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Larry Printz: Kia looks to bury past perceptions with the 2018 Kia Stinger GT

Larry Printz, Tribune News Service on

Published in Automotive News

BURBANK, Calif. -- For Kia, the 2018 Kia Stinger is as much a marketing exercise as it is a product launch; a vehicle meant to close one chapter while opening a new one for the brand.

"You know for years we built so-so quality products that were really nondescript. They were low-priced vehicles with good fuel economy and that's what we were known for," admits Michael Sprague, chief operating officer and executive vice president of Kia Motors America. "There was nothing special about them. People couldn't establish that emotional connection with the brand."

Sprague expects that to change with the Stinger, despite being a challenging time for luxury sedans. Sales in the Stinger's segment declined 9.6 percent through October as buyers turn to crossovers and SUVs over sedans. This makes Kia's decision to field a premium midsize five-door hatchback at the price of a premium compact sedan look smart, even if Kia still has a stigma to overcome.

"I think this will dispel any negativity about the brand that people still write about. There are a lot of people who still remember the old Kia, pre-2008," said Sprague.

The car in question, the 2018 Kia Stinger, is modeled on midsized premium European GTs, but offered at a premium compact price. Better yet, the car comes with European credentials. Its design was overseen by Kia's design chief Peter Schreyer, formerly of Audi, at Kia's Frankfurt design studios. Meanwhile its handling was tweaked by Kia's newest hire, Albert Biermann, former vice president of BMW's M Performance Division.

"We have the whole package now; the design, the technology, the safety, the quality, the value, and the performance," said Sprague.

For a brand known for its economical front-drive sedans, a true European GT should do much to enhance Kia's image. And unlike the launch of the 2014 Kia K900, a car that cost twice that of any Kia model offered at the time, the Stinger makes more sense within its line-up.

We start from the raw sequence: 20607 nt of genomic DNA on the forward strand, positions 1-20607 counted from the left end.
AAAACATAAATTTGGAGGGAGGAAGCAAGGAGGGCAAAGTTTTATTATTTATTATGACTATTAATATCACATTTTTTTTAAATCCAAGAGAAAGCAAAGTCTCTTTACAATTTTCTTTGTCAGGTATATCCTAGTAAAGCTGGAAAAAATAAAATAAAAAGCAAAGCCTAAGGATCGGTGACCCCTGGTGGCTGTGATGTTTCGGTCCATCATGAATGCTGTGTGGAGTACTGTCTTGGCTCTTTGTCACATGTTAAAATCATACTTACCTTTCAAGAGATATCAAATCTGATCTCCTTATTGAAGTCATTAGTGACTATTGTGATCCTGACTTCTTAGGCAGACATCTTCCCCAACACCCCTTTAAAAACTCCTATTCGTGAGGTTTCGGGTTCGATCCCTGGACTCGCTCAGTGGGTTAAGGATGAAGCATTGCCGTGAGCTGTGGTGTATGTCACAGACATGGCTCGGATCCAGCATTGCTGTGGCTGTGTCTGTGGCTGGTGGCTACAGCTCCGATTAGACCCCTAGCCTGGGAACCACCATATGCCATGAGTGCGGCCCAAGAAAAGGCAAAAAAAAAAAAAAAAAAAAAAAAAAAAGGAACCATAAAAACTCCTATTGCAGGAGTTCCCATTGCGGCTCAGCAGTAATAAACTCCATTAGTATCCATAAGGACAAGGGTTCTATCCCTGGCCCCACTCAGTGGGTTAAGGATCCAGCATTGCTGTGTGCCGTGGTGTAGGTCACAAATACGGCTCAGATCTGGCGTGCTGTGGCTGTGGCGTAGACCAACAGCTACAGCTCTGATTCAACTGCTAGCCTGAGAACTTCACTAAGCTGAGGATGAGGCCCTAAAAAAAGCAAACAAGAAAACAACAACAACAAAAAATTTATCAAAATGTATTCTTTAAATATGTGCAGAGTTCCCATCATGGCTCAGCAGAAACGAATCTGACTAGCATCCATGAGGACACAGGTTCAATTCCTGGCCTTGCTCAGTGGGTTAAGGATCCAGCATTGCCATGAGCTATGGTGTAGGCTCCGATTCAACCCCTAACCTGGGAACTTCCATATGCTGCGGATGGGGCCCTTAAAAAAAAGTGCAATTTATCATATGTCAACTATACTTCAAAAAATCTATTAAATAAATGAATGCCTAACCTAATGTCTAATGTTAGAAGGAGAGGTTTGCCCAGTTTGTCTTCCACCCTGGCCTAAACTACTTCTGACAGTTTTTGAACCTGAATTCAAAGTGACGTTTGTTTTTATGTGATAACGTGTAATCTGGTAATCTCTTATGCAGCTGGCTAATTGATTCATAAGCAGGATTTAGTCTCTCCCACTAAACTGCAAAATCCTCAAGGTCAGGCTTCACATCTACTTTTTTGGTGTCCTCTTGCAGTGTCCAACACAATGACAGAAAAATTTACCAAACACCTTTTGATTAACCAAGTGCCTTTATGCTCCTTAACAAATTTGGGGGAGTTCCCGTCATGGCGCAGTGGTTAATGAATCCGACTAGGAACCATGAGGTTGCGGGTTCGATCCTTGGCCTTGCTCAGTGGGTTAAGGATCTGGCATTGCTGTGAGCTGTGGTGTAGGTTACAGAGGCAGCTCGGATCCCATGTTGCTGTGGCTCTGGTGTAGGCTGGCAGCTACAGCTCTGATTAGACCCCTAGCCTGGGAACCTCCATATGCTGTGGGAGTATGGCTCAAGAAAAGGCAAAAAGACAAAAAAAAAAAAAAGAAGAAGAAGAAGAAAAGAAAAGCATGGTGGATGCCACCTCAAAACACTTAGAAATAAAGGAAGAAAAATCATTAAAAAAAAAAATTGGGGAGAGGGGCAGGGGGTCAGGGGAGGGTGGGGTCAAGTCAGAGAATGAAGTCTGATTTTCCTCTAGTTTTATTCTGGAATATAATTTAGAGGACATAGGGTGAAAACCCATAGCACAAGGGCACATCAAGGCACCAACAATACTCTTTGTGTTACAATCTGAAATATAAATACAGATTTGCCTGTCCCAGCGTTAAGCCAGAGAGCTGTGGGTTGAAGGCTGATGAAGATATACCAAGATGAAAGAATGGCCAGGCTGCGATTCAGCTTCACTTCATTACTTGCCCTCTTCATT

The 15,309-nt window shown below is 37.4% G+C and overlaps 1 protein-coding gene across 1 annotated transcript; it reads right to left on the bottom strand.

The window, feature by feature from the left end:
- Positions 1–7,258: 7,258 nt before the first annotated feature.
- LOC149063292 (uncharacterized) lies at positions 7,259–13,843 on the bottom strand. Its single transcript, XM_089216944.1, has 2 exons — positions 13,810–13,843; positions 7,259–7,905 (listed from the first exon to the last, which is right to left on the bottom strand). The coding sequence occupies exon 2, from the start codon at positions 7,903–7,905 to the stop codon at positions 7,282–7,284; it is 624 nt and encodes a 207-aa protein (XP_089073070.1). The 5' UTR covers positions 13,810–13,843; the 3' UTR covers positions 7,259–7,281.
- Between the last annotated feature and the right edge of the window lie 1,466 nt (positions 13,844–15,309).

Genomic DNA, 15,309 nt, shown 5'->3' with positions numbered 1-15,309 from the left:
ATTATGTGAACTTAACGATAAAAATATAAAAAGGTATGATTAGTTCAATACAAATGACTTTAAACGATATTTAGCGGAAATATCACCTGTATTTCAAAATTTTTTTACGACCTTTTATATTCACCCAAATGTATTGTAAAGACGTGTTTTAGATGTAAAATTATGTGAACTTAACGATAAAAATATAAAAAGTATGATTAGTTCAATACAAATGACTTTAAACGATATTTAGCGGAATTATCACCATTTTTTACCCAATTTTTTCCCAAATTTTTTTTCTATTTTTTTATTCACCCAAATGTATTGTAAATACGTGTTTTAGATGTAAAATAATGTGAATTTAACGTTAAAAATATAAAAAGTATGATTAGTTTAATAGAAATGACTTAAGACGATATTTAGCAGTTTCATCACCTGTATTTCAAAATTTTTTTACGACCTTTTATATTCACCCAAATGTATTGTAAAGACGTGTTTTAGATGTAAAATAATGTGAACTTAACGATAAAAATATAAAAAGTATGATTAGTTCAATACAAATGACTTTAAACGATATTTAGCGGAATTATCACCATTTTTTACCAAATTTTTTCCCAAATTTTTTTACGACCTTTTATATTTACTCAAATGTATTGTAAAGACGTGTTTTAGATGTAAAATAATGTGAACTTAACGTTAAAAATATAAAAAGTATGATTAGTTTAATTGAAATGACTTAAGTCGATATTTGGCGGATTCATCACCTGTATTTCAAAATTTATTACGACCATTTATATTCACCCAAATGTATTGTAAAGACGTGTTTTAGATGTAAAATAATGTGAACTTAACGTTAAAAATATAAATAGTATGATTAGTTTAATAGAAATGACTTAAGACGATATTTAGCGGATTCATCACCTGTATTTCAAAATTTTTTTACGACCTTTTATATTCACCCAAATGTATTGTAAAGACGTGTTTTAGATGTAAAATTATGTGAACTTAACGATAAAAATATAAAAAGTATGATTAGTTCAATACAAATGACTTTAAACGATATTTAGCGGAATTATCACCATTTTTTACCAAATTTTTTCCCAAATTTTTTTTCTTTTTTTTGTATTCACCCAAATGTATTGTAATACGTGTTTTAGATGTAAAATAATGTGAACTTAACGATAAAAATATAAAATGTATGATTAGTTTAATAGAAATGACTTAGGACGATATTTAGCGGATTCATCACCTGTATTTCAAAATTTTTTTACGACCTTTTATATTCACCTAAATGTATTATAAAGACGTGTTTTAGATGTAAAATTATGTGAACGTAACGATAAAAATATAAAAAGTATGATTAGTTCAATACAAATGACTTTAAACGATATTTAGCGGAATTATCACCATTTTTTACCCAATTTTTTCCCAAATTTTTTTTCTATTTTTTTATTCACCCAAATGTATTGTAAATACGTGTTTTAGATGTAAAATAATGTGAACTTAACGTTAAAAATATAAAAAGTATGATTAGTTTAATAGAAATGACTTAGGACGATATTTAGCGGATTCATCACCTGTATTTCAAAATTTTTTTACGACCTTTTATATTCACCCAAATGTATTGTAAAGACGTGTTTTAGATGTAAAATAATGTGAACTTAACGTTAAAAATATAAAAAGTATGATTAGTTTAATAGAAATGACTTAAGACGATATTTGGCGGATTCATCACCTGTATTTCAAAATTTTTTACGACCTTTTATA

"When we launched K900, it came out at $59,900, which was nowhere close to any of our vehicles," said Orth Hedrick, vice president, product planning, Kia Motors America. "By difference, the Stinger is starting at just under $32,000, which is the starting price for our turbocharged Optima. So, it was well within range of a lot of the buyers that we have today, and I think it's more of a natural jump."

Hedrick feels the Stinger's compelling value proposition will draw a lot of interest, citing the Audi A5, with which the Stinger competes, as an example. "It's all-wheel drive. It's got a four-cylinder turbo, and it's $52,000. That's our max price with our V6 and 365 horsepower. The A5 is a beautiful car, but you pay for it."


Nevertheless, Kia officials know that the Stinger is as much a marketing exercise to change buyers' perceptions, as it is a product launch. "That's why we're doing things unconventionally, doing things that we've never done before," said Sprague, who revealed plans to set up Stinger boutiques in eight malls nationwide. Kia wants to reach consumers in ways beyond dealership visits. "We're trying to connect with people in unconventional ways so that we break down those barriers that they may have put up."

And Sprague thinks they will succeed.

"I think the Stinger is really going to provide an inflection point for the brand."

About The Writer

Larry Printz is an automotive journalist based in South Florida. Readers may send him email at

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